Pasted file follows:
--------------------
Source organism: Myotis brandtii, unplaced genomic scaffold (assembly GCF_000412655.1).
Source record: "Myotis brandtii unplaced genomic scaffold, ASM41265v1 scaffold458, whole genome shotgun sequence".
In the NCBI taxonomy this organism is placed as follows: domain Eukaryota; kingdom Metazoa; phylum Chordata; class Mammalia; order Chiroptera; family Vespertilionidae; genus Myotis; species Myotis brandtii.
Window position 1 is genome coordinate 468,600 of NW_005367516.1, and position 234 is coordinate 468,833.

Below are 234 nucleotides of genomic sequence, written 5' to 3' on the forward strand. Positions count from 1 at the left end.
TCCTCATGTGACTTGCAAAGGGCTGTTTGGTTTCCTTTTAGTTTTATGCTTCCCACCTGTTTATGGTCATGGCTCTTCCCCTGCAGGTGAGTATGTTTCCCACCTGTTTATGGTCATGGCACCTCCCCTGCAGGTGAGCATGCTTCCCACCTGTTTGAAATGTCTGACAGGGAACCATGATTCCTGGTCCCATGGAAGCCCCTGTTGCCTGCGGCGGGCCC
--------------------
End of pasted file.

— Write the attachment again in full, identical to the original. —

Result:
Source organism: Myotis brandtii, unplaced genomic scaffold (assembly GCF_000412655.1).
Source record: "Myotis brandtii unplaced genomic scaffold, ASM41265v1 scaffold458, whole genome shotgun sequence".
In the NCBI taxonomy this organism is placed as follows: domain Eukaryota; kingdom Metazoa; phylum Chordata; class Mammalia; order Chiroptera; family Vespertilionidae; genus Myotis; species Myotis brandtii.
Window position 1 is genome coordinate 468,600 of NW_005367516.1, and position 234 is coordinate 468,833.

Below are 234 nucleotides of genomic sequence, written 5' to 3' on the forward strand. Positions count from 1 at the left end.
TCCTCATGTGACTTGCAAAGGGCTGTTTGGTTTCCTTTTAGTTTTATGCTTCCCACCTGTTTATGGTCATGGCTCTTCCCCTGCAGGTGAGTATGTTTCCCACCTGTTTATGGTCATGGCACCTCCCCTGCAGGTGAGCATGCTTCCCACCTGTTTGAAATGTCTGACAGGGAACCATGATTCCTGGTCCCATGGAAGCCCCTGTTGCCTGCGGCGGGCCC